I’m probably not the best person to be writing on this subject. There are plenty of other bloggers (Unitarian Universalists and others) who are much better at the whole thing than I am. But I have been blogging for some time now (5 or 6 years at least), and I have learned a thing or two…even if I don’t always put those things into practice.
The first thing I’ve learned is that it pays to blog regularly. Of course there are selfish reasons for this: the more you blog, the more hits your blog gets, and the more hits your blog gets, the better you feel. It’s just human nature, I guess. But there are some other things involved here, too. Blogging is essentially journaling in public. And journaling, according to the Rev. Dr. Barry Andrews (religious educator extraordinaire and scholar…you can check out his web page here) was one of the spiritual disciplines of the American Transcendentalist. And since we Unitarian Universalists are the spiritual heirs of those folks, taking one of their spiritual disciplines seriously is pretty much a no-brainer. (That is, of course, if you like to write. If you don’t, there are a bunch of other Transcendentalist spiritual disciplines one can emulate.)
Like any sort of journaling, the more you do it, the greater the rewards. Those of you who have read Julia Cameron’s Artist Way are acquainted with her concept of Morning Pages. The idea is simple: you get up in the morning about 20 minutes earlier than you usually would and you just write. For twenty minutes. Without stopping. If you do this long enough, you may just begin to peel back some layers from your (overly?) critical mind to find some nuggets in your psyche that you weren’t even aware of. Yes, this could be dangerous for some, but all in all, humans are a pretty resilient bunch, and doing a little digging into one’s subconscious may not be a bad idea. Blogging may not allow you to go as deep as The Artist’s Way, but if you do it regularly, the very act of having to find something new to write about may just push you a little further than you would otherwise want to go.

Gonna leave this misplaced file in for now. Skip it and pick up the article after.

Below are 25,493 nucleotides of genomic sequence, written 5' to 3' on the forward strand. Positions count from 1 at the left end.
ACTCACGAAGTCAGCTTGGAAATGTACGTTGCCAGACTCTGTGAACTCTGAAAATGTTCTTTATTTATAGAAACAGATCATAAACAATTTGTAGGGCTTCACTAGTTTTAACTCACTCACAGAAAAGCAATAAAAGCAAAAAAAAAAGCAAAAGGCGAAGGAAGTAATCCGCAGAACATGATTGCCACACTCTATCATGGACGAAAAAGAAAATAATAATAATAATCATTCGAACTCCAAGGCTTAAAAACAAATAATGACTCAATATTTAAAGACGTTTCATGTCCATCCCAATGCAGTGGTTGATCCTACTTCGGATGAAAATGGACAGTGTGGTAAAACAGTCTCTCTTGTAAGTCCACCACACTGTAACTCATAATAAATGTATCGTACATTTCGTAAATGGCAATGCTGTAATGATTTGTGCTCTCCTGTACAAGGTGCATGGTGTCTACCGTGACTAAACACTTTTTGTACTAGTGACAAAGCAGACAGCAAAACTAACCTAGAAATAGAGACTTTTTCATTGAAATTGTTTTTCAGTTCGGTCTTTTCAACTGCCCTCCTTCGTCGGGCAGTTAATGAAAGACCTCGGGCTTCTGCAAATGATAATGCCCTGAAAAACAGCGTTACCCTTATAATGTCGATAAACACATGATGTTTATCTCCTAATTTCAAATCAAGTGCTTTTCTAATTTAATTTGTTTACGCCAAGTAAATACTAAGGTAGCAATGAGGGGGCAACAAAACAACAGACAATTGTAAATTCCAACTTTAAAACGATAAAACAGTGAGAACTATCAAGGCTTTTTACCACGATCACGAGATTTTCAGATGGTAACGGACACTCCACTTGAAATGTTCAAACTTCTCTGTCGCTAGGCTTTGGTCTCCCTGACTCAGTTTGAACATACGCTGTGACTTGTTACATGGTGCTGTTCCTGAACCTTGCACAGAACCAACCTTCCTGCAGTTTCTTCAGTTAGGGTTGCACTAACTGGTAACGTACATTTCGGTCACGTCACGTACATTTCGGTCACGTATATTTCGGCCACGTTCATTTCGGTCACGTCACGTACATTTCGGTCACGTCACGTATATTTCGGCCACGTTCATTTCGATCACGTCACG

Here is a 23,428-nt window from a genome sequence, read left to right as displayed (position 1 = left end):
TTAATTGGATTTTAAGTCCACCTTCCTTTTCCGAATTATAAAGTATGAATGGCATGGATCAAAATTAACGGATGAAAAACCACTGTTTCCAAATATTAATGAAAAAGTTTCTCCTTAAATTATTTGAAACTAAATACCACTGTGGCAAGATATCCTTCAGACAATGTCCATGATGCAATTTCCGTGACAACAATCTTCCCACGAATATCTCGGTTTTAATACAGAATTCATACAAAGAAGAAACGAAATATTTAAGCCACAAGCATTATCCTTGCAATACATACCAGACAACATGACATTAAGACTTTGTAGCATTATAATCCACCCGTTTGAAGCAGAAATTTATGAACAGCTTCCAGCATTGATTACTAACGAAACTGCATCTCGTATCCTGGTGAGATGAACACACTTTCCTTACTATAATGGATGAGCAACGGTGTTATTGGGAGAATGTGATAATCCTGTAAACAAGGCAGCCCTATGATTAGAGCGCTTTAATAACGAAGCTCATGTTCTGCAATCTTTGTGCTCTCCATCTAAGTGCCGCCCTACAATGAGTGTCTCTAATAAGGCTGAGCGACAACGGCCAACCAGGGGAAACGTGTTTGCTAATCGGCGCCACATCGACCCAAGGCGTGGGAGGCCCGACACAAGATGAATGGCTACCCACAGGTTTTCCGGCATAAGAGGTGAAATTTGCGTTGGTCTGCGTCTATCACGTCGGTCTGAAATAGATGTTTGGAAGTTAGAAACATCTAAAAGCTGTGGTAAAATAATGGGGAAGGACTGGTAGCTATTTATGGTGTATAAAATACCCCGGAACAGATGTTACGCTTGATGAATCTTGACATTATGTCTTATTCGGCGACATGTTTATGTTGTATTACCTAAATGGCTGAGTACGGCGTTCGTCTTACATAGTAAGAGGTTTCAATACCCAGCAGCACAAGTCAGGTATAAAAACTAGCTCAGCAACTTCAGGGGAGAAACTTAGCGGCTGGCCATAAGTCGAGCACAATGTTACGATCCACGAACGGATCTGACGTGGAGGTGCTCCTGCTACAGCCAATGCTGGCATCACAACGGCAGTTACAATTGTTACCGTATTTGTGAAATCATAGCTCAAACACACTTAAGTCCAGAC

Another way that blogging can be a spiritual discipline is by helping you engage on a deeper level with others. You can do this two ways: by taking the comments on your own blog seriously and responding to those comments in an open, honest, and timely way; and by commenting on other bloggers’ posts openly and honestly. I really have to confess that I’m not the best role model for this practice, but I’d like to do better. So right here and now I’m pledging to do one simple thing: read all of the blog posts mentioned in The Interdependent Web, Heather Christensen’s weekly roundup of UU blogs published by the uuworld.org; and in addition to reading all of the post, I promise to try to openly and honestly comment on as many of those posts as I feel I have something meaningful to say.
I truly feel that there’s still a place for blogs and blogging the brave world of social media. I also feel that by participating as both a creator of content and a commentator on others’ content, one can engage more spiritually in one’s world.